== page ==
How to Find a Job in the Country

So you’ve found your ideal ‘sea change’ location and know where you’d love to live. The only snag is you’ll need a new job or a career change and don’t know where to start. Add to this a whole bunch of nagging doubts and limiting beliefs:

  • I’m not sure what I want to do or could do.
  • I don’t know anyone there and how do I find out if they need my skills?
  • Most jobs aren’t advertised – where do local employers look for staff?

The good news is that none of these are ‘real’ barriers. Let’s have a look at how to reinvent your career and find a job in the country…

Step 1. Get clear about what your ideal job looks like.

Many people are stuck when it comes to finding a new job or making a career change. Even with an extensive career history you may be unclear about what else that could qualify you to do. The keys to getting clear about your ideal future job include:

  • List what you can and love to do. Stocktake everything you’ve done in the past; write down those you enjoyed and what it was that you liked about each one. It’s also worth noting those jobs and tasks you haven’t enjoyed or never want to do again and why!
  • Identify the skills and experiences you’ve gained that are transferable across industries, organizations and jobs – transferable skills open up new opportunities you may not have considered.
  • Be flexible about what you could do. Even if a potential job is completely different or requires more training and gaining experience in a new field, see it as an opportunity to learn something new, retrain and upskill.

Step 2. Discover what skills and experience are needed in your new location.

Research is the best way to assess employment opportunitiesin your new location. The never-ending stream of young country people moving to the city has created an ongoing need for skilled people in rural and regional areas.

  • Many regional areas advertise jobs online. Seek and MyCareer list many regional roles across blue and white collar professions. The Evocities group in NSW (covering Albury, Armidale, Bathurst, Dubbo, Orange, Tamworth and Wagga Wagga ) has a dedicated careers page for their towns.
  • Contact the local Chamber of Commerce to learn where the most chronic skills shortages and employment opportunities are.
  • If you belong to a particular industry, profession or trade, contact your professional membership association and ask their advice. Find out who the major employers in the region are and contact them to get the names and titles of people who make employment decisions.
  • Subscribe to the local newspaper. This will show you the types of jobs being advertised, who the local employers are and you’ll learn a lot more about your potential new location.

Step 3. Make new connections

Responding to job advertisements ‘cold’ by emailing a CV is unlikely to result in an immediate interview. Building trusted relationships and making it easier for local people to ‘get to know you’ is the key to securing a new job. Even if you live a long way from your new location, you can find people willing to help you find a job in the country.

Develop a list of people to contact. Prepare what you are going to say and questions you want to ask. (Tip: rather than asking if they have any jobs in your opening call, tell them you are researching career opportunities in their area and wondering if they can spare some time to share their advice). This should include asking how you may be able to help them.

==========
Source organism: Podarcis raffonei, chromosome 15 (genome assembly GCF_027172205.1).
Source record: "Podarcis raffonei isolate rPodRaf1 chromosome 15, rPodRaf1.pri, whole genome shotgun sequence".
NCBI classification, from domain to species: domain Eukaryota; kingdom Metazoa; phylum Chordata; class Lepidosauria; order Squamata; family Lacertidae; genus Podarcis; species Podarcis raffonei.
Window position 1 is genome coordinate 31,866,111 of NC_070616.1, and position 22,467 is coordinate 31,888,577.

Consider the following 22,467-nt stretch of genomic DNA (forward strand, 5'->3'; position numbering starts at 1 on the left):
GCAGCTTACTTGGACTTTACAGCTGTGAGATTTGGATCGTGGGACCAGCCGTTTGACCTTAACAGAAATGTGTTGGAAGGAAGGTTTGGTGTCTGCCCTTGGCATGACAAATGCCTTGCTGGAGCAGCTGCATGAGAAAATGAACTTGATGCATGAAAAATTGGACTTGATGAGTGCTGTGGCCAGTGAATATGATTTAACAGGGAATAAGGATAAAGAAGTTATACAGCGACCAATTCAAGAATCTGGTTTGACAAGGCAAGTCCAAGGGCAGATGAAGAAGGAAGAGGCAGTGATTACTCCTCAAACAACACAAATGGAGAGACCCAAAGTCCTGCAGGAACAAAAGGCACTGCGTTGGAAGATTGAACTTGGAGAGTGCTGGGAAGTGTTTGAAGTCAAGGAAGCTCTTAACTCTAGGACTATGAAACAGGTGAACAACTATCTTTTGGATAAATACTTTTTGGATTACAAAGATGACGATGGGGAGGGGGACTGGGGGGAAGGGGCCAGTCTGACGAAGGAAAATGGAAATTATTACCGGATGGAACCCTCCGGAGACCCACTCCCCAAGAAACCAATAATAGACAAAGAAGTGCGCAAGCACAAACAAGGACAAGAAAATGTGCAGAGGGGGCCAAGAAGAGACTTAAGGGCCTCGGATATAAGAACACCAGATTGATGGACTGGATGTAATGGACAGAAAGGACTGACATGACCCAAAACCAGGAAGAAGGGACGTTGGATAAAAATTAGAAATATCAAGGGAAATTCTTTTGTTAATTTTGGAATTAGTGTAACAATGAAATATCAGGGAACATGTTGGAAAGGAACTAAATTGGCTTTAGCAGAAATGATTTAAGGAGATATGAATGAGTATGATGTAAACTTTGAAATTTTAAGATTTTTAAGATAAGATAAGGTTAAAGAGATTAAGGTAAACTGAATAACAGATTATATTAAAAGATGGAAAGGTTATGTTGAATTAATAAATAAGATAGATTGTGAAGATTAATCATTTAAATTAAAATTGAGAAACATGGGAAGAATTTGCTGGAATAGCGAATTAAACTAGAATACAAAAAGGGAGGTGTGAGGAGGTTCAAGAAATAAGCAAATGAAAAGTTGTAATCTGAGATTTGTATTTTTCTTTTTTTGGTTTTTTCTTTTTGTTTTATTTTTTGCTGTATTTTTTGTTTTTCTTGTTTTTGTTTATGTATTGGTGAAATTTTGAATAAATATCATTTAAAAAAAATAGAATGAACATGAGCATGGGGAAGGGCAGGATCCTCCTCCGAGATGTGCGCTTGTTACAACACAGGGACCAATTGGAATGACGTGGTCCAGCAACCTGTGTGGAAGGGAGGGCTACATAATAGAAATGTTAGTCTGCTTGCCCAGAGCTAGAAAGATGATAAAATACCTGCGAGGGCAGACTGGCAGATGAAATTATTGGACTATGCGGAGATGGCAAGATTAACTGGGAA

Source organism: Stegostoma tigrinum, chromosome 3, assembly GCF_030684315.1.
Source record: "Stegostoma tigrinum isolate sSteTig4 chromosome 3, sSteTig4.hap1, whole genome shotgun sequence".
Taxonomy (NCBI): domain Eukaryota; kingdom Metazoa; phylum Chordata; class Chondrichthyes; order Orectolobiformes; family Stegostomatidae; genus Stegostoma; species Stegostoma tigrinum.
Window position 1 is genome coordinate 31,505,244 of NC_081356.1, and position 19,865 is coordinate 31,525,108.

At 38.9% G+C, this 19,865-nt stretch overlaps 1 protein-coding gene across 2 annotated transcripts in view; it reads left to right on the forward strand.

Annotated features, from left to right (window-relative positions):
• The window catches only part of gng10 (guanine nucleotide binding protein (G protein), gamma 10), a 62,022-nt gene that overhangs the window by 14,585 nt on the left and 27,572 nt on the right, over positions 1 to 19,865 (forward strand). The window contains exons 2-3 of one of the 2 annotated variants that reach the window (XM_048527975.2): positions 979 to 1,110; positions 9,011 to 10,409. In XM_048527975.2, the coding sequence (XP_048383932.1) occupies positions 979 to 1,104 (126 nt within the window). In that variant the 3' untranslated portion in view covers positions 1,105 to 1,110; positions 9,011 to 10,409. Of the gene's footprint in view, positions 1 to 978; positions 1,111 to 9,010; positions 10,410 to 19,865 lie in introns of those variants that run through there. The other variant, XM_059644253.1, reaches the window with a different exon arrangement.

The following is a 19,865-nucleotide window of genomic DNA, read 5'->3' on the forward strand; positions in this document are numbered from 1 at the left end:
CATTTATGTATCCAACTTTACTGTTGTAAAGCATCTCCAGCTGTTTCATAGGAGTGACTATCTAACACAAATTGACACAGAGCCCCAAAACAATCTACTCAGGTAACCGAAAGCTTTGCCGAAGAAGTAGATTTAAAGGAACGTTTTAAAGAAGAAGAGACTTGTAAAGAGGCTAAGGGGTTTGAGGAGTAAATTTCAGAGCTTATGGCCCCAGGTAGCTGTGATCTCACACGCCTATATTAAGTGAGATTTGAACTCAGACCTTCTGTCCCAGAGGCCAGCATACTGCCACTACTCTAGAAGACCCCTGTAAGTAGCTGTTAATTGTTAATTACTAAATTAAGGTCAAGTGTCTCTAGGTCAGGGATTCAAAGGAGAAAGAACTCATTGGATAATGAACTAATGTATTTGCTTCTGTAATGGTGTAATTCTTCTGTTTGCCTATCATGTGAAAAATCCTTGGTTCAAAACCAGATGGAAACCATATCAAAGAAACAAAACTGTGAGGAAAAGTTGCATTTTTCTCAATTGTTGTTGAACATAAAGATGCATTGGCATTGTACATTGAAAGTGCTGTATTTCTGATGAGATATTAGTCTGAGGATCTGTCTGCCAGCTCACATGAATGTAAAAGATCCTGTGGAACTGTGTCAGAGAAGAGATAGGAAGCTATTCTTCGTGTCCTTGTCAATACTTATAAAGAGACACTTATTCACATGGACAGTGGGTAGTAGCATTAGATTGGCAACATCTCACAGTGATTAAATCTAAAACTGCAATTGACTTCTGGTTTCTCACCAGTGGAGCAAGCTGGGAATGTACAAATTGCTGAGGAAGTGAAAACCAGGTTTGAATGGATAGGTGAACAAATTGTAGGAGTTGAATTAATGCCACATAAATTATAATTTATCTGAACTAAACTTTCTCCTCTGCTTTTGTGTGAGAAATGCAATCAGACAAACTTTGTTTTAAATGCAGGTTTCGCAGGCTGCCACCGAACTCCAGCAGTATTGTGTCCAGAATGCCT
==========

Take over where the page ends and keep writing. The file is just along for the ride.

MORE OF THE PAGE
Step 4. Create a compelling, professional CV

Many people make the mistake of submitting a generic CV that’s a ‘laundry list’ of things they’ve done in the past. A one-size-fits-all CV won’t win you the job! To make your CV compelling:

  • Introduce yourself to potential recruiters and clarify what they are looking for. Notice what words they use and apply them to your CV.
  • Write the CV for the job you want (not what you’ve done in the past); highlight your achievements and tailor it to each organisation and role you are targeting. If you haven’t updated your CV for a while and need help to make it compelling, honest and professional, we can help you with our P2R Professional Resume Writer service.

Step 5. Pursue multiple options

One of the biggest mistakes you can make when looking for a job in the country is to limit your options. The most attractive people for country employers are those who are versatile, flexible, able and willing to apply their skills and experience in new and different ways. Identify all the possible roles that may fit and be willing to do whatever it takes.

A number of my past clients have secured their dream jobs through volunteering, job sharing or initially working part-time with businesses they wanted to work for. They were in the right place, at the right time and had already demonstrated what they were capable of when the job they wanted became available.

Step 6. Clarity, Curiosity, Confidence, Patience and Persistence

Be clear about what you want, curious about what’s possible, confident about what you have to offer, patient and persistent in your job search efforts. If your approach isn’t getting results, be prepared to change tack. Make it easy for future employers to see why you are the best person for the job.

For more hints and tips on how to find a job in the country, check out Sea Changing Made Easy – the Practical Side.